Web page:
Music lovers make Glasgow

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Tony Gaughan, owner of Blitzkrieg music shop. Source: @blitzkriegshopglasgow on Instagram

Glasgow has always been known as a great city for music. With festivals, a plethora of grassroots and larger venues to showcase talent not only from Scotland but around the world. What makes Glasgow though, as the saying goes, is that People Make Glasgow.

Through the pandemic and lock down, it’s been noticeably hard for the music industry to thrive the way it usually does in the city. With no shows and work drying up for those in the industry, those involved have had to find different ways to survive. There has been a call for people to look out for each other – an ethos that one Glasgow shop owner feels very strongly about.

To say that Tony Gaughan is a passionate man would be an understatement. The owner of the Blitzkrieg music shop in the heart of the East End of Glasgow shows this very well, not only with his day-to-day running of the shop but his commitment to local music in the Scottish scene. He tells me that he managed to see TRex when he was 9 years old, and that he was around 15 when the punk explosion took off, which he says is what got him into playing in bands and ultimately into the music scene as a whole.

The 58-year-old originally opened Blitzkrieg in the Savoy Centre at the top of Glasgow’s city centre on Sauchiehall Street, but he says it is something he quickly outgrew as it was a narrow space and looked like ‘a junk shop.’ After also being priced out by a landlord, Gaughan decided to move to a premise on London Road – an empty space that he had had his eye on.

He says “I see Blitzkrieg shop really as a hub for musicians, for artists, for tattoo artists, and I hope to be able to spread the ethos of being able to work together and how art and music can mix. These days you have to have a few different hats on, really, to get by. I help artists to make money, using their artwork in fine art.

I help tattoo artists to make a living if they find themselves in a situation where they can’t ink people – they can sell prints. The whole music and art thing seems to really tie together well.”

Poster in Barrowlands Ballroom promoting Blitzkrieg. Source: blitzkriegshopglasgow on Instagram

Luckily, due to the shop being a retail premises, the Scottish Government was very good to Gaughan during the pandemic, he was able to qualify for grants and remain open. The spot couldn’t be better for Gaughan, who says “I know that Blitzkrieg is in the heart of the music world of the Barrowland Ballroom, of TRNSMT festival, of St Lukes, and various other cool smaller venues like McChuills.”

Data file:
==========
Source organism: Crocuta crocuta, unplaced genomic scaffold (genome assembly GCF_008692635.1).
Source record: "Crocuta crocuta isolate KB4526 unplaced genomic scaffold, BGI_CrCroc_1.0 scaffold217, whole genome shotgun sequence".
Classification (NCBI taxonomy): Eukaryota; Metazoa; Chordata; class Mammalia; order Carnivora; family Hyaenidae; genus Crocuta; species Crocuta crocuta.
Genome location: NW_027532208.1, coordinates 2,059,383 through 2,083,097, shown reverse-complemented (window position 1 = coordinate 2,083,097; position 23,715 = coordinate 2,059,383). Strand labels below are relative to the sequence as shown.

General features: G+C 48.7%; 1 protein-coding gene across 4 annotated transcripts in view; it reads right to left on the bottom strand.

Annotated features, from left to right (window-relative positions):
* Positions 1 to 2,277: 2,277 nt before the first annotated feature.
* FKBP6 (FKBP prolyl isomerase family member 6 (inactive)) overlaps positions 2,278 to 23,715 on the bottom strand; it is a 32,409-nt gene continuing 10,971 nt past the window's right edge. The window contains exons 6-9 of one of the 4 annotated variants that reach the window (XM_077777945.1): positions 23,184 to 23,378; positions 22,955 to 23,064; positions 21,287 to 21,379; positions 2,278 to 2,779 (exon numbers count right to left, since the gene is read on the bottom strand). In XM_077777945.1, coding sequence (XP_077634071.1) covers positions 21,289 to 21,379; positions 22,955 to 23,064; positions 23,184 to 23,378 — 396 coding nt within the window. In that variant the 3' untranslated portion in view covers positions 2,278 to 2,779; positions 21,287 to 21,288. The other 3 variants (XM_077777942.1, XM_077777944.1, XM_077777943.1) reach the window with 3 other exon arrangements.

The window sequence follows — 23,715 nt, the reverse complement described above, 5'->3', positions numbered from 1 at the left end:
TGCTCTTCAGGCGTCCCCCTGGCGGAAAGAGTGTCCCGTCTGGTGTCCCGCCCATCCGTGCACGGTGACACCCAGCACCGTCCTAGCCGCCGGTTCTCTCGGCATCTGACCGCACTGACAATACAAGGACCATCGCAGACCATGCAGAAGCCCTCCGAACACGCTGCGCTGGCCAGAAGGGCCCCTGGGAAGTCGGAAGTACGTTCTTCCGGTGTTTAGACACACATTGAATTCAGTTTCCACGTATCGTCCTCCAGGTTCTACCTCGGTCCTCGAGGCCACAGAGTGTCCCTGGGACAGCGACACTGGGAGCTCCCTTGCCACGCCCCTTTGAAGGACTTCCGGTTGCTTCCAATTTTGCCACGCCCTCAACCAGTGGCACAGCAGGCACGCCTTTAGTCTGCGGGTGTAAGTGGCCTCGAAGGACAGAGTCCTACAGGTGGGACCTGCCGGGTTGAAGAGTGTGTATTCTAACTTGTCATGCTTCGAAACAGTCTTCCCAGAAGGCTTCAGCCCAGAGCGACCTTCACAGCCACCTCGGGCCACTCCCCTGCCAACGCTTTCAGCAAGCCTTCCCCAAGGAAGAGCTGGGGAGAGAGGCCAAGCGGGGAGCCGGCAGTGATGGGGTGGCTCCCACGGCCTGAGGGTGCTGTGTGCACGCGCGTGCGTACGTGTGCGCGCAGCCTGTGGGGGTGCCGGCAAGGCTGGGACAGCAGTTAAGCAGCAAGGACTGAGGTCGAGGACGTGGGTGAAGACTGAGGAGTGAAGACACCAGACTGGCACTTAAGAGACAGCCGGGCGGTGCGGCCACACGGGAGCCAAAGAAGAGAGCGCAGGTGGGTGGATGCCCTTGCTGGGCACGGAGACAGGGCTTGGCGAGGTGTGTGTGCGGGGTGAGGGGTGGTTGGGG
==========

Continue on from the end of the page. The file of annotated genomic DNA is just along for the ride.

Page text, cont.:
The name Blitzkrieg came from Gaughan’s involvement in a Ramones revivialist band. The band performs at King Tut’s Wah Wah Hut every year, on the anniversary of Joe Strummer’s death on the 22nd of December, 2002. Alongside occasional performing, Gaughan has involvement with the record label called Neon Tetra music which began in 2004. 

Gaughan isn’t the only person who’s had a long and engaging relationship to Scottish music, he is one of many people who are helping to keep the music industry ticking and the magic alive. 

Starting in 2015, the Glasgow City Music Tours has been a great way to inform people both local and tourists about the rich musical history of Glasgow. There are three different tours on offer – the Central City music tour, the Merchant City music tour, and the Scottish Trad tour which includes a two course meal and live music section of local folk musicians.

Fiona Shepherd. Credit: Colin Templeton

Fiona Shepherd, music journalist and one of the co-founders and co-directors of Glasgow City Music Tours, spoke about the impact that the pandemic has had. In 2020, they had plans to expand and go more international, but sadly the pandemic put a stop to that. The music tours will begin again in April of this year as per their season which runs from April until September.

Last year, they were able to run half a season from August to October, due to the fact that they don’t exclusively rely on international travel for their tourism. The local economy, as per people being tourists in their own city, has helped the music tours. Shepherd says that her favourite thing about the tours is the customers, as they, if they are from here, might have their own anecdotal stories about the venues as they travel around.

If they’re entertaining enough, they might make their way into the commentary of the tour itself. They were, like Gaughan, lucky enough to get a grant at the end of last year which did help – however some aspects of the pandemic are still impacting the company. This year, with the current restrictions, they were not able to run their popular Celtic Connections tour – a festival that usually runs in Glasgow during the month of January to showcase folk, roots and world music, celebrating its connections to cultures across the globe.

While it’s been hard for musicians and the like to make a living, these two individuals have been championing the Scottish music scene from before the pandemic until now, in these strange times. 

As Gaughan puts it: “People need to stay safe and people need to behave at shows. Don’t crowd each other, don’t over do it. We don’t want to be in a lock down situation ever again.” 

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